Lebanon Business Profile
Economy: The 15-year civil war from 1976 to 1991 all
but completely destroyed the economy; Beirut’s position as a major
financial and commercial centre for the Middle East was lost. Since then,
both Lebanon and its capital have gone a long way to re-establishing themselves.
Agriculture now accounts for about 10 per cent of GDP, with citrus fruit,
olives and cereals as the main products. Light industries include textiles,
processed foods and industrial machinery. There are no significant mineral
resources, but the manufacturing industry is growing rapidly. In the all-important
service sector, the two main components, banking and transit trade (both
of which were almost wiped out during the civil war) have recovered reasonably
well. Essential reconstruction, financed by expatriate capital, international
aid and foreign investment, began with infrastructural projects. However,
by the late-1990s, the government’s failure to control the budget
deficit and external debt was causing serious difficulties. Annual growth
had fallen from an average 4 per cent during most of the 1990s to just
over 1 per cent by 2000. At the end of 2000, the government introduced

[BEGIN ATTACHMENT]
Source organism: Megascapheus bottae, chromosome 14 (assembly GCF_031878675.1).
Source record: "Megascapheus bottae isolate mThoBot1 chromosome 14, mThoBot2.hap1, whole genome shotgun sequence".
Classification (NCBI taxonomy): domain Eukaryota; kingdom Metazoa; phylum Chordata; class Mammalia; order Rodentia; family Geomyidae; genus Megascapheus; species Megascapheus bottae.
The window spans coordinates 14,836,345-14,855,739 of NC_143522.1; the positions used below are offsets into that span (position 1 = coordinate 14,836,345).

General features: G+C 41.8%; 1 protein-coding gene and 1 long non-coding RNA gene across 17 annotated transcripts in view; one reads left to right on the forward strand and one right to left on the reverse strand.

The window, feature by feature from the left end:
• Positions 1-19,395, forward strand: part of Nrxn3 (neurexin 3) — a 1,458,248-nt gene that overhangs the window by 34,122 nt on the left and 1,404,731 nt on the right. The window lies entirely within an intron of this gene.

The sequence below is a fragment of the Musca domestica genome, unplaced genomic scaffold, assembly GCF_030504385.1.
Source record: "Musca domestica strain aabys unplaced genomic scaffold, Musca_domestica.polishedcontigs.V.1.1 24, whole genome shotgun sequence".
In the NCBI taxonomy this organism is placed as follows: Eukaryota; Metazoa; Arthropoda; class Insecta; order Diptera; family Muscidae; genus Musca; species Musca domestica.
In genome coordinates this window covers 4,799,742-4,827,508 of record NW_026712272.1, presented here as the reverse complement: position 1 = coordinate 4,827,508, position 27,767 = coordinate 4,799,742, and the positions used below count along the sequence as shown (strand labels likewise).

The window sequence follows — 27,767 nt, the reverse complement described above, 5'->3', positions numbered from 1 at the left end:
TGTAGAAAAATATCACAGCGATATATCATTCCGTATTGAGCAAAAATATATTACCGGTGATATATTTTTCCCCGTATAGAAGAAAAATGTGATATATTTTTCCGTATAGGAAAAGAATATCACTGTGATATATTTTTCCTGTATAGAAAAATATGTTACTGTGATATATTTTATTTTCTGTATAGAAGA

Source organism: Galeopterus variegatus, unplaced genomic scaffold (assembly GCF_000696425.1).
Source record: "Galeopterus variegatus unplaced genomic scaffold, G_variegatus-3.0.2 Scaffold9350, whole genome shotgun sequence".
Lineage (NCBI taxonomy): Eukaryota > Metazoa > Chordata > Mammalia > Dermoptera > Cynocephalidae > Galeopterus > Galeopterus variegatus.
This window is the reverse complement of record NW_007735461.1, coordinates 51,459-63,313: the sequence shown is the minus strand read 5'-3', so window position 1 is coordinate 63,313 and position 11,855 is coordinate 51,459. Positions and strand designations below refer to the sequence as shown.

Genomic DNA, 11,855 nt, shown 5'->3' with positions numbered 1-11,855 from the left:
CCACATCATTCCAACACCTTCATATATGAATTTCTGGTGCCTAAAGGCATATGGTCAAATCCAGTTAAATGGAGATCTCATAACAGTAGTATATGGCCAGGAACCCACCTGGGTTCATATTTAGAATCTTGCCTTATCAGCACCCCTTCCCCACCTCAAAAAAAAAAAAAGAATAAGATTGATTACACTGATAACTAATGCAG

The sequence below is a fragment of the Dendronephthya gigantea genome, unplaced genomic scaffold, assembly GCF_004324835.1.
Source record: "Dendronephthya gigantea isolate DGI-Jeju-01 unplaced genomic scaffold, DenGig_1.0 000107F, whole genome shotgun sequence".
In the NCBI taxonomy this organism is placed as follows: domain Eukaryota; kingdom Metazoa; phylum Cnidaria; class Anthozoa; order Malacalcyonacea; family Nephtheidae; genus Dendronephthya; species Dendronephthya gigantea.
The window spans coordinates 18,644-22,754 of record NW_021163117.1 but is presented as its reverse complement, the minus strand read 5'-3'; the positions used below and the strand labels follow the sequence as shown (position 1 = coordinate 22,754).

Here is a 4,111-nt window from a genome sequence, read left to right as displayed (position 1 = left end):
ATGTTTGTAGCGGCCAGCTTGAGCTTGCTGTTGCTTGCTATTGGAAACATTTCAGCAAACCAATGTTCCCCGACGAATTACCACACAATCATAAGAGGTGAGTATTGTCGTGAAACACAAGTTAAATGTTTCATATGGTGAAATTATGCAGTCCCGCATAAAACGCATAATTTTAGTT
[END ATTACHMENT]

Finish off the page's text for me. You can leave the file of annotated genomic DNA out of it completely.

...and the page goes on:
a major reform programme based on privatisation and promotion of foreign
investment. However, it was at pains to do so outside the normal channels
of the IMF and World Bank which, the government felt, imposed unacceptable
constraints on its freedom of manoeuvre on economic policy-making. To
that end, in November 2002, Lebanon successfully raised a $4 billion loan
package from a consortium including a dozen governments (notably excluding
the US) and a number of investment banks and multinational funds. Earlier
in the year, Lebanon concluded a major bilateral trade deal with the EU.
Besides the EU, Saudi Arabia, the Syrian Arab Republic, the United Arab
Emirates and Kuwait are Lebanon’s principal trading partners.
Business: Businesspeople usually wear a jacket and tie.
English is spoken by many local businesspeople and normal courtesies are
observed. Appointments and business cards are used. Office hours: Mon-Fri
0800-1330 and 1500-1800. Government office hours: Mon-Thurs 0800-1400,
Fri 0800-1100, Sat 0800-1300.
Conferences/Conventions: Beirut is an increasingly popular
business destination and a number of companies offer extensive conference
and exhibition facilities. For further details, contact the Ministry of
Tourism (see Contact Addresses section).
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